Be kind to one another, tender-hearted,
forgiving each other,
just as God in Christ also has forgiven you.
Ephesians 4:32 NASB
Forgiving the misdeeds of others against us would be easy if it were as simple and satisfying as accepting their humble apologies as they came crawling to us in abject brokenness. It would be (we imagine) an act of mercy to relieve the suffering of such penitents. But that scene is the stuff of fantasy conjured up by a wounded heart, rarely rooted in reality. Humanity, as a whole, is pretty good at making excuses for its actions and words. We’d rather enter our houses justified in our own minds than make the painful trip to humility’s doorstep to ask for forgiveness. So we stand at mutual arm’s length as we hold tight to our respective territories and await capitulation from the other side.
Forgiveness is the gift we love to withhold from the undeserving.
But it never feels right, does it? Holding on to the offenses of others against us keeps us captive to a constant replay. We relive the pain; we bleed all over again. But this time the wounds are self-inflicted as we cut ourselves in an effort to release the pain we should be releasing in three simple words: “I forgive you.”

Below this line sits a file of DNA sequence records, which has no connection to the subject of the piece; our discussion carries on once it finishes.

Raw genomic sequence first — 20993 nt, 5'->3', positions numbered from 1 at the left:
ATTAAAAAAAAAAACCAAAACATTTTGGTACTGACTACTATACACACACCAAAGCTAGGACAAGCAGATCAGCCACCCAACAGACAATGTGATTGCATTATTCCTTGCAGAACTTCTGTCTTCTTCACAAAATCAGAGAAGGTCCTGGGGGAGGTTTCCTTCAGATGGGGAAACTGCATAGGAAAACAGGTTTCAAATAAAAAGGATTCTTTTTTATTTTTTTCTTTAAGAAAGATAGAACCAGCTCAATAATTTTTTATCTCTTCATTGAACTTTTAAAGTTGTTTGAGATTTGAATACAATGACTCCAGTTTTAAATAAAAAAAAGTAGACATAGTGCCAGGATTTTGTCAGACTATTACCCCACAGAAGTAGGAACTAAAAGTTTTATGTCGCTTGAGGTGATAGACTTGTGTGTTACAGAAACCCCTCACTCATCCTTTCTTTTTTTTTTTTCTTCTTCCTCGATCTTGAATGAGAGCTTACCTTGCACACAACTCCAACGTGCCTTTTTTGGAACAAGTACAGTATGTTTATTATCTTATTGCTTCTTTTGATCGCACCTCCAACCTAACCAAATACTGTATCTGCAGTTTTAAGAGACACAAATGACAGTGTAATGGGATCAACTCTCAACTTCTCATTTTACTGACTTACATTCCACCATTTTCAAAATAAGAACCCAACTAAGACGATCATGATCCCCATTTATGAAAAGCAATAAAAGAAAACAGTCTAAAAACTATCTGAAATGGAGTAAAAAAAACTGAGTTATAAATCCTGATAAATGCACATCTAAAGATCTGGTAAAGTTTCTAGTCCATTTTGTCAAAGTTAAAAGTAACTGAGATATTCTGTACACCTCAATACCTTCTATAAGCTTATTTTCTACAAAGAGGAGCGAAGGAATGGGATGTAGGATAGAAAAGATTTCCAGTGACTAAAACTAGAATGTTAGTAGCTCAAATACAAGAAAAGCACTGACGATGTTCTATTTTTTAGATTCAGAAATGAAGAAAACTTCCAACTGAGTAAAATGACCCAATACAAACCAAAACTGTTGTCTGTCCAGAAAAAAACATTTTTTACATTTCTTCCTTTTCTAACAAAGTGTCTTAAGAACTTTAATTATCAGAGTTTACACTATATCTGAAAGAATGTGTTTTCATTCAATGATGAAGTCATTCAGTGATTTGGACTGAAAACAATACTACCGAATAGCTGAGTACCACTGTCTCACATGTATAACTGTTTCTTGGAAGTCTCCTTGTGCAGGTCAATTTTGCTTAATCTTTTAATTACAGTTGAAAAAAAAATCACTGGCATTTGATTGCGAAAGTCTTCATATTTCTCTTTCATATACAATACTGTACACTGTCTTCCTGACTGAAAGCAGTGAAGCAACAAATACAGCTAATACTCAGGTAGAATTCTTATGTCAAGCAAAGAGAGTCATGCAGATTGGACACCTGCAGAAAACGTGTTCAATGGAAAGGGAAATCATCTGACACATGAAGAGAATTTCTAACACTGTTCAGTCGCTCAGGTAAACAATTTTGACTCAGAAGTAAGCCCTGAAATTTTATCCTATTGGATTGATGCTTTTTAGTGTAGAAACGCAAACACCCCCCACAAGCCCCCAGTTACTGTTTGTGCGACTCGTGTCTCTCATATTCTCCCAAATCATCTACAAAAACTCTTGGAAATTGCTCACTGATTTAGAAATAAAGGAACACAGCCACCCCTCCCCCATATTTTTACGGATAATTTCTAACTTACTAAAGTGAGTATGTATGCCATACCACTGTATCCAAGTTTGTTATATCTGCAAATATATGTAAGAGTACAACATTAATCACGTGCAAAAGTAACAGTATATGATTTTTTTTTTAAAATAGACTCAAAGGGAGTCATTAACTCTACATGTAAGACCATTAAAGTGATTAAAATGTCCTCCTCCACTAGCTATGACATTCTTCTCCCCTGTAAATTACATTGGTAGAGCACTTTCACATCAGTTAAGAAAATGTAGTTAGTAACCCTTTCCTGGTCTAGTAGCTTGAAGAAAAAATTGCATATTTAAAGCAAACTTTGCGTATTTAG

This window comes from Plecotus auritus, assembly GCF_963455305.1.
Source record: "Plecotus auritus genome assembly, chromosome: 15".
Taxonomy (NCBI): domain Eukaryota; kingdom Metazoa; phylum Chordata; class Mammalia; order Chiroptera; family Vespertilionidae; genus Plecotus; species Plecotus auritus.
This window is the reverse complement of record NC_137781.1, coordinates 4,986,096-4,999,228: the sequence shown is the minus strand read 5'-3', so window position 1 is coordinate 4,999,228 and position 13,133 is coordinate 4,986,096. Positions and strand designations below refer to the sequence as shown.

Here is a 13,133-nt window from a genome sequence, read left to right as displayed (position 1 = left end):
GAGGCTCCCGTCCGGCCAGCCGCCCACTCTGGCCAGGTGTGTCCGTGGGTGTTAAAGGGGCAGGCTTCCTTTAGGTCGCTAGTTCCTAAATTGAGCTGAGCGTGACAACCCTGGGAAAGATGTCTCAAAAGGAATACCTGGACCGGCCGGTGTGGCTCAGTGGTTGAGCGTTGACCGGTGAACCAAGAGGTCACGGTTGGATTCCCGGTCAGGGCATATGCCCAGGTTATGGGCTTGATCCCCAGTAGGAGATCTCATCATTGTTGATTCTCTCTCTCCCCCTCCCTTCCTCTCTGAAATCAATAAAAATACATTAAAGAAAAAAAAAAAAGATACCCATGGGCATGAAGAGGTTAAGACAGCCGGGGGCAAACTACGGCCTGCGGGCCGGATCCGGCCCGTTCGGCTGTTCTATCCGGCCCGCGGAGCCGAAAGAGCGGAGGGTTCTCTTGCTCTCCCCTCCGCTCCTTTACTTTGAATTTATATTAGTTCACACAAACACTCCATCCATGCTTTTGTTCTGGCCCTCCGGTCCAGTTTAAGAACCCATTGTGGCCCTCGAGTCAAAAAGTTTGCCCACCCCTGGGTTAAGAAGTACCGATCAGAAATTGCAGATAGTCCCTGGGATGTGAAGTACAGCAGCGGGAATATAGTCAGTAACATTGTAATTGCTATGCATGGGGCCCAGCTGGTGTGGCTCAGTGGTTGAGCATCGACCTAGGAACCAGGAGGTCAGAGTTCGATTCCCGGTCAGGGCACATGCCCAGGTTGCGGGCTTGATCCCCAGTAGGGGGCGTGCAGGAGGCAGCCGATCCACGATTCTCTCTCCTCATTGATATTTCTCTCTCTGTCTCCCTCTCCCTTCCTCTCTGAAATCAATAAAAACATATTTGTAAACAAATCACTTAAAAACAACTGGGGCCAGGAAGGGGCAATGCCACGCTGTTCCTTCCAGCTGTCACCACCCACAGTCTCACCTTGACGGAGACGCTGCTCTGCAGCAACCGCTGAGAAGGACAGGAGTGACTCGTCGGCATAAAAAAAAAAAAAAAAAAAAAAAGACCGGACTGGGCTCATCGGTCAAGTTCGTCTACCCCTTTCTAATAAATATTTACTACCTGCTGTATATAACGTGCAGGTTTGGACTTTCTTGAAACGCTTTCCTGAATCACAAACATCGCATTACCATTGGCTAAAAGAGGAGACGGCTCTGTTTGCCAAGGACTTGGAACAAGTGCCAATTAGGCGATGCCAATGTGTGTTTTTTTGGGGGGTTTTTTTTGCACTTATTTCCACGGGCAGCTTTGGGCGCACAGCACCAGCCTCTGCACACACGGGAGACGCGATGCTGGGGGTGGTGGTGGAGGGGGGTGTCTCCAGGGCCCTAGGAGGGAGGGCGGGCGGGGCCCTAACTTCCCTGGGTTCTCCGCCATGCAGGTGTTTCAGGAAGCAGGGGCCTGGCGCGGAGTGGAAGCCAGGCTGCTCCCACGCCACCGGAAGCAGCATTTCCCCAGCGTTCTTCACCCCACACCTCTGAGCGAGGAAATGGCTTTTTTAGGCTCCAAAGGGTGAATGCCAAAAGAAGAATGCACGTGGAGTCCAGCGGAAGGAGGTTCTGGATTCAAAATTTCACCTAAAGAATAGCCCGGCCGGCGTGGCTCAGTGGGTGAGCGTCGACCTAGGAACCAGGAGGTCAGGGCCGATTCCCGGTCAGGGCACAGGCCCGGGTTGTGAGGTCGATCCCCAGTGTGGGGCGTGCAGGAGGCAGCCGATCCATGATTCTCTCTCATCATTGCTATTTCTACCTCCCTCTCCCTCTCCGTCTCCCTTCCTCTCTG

During His time on earth, Jesus actively sought to extend forgiveness to everyone who has or ever will exist. He entered time and space and lived His entire life with the express purpose of giving us a chance to receive forgiveness. One of His last acts on the cross was to forgive his killers, executioners neither Roman nor Jew. The nails in Jesus’ body were put there by every dirty thought and action of His crowning creation:
You and me.
I did not ask for Him to come. I wasn’t worthy of His suffering for my wrongdoing. He forgave me long before I asked for or wanted his forgiveness. But as He waited all those years, He never once treated me like the undeserving person I am.
Throughout the centuries and to this day, He likewise extends the scepter of life to all who will reach out to touch it. As long as there is hope for repentance, He endures our blasphemies, taunts, and flagrant sins. The gift is extended; it is up to us to reach for it. We are all the undeserving; there is no one who has not needed forgiveness. Remembering our own frailties, our goal should be to live in a constant state of forgiveness, extending to others that which we have received.
Extending forgiveness frees us. What others do with the gift is their decision.
For if you forgive others for their transgressions,
your heavenly Father will also forgive you.
But if you do not forgive others,
then your Father will not forgive your transgressions.
Matthew 6:14-15 NASB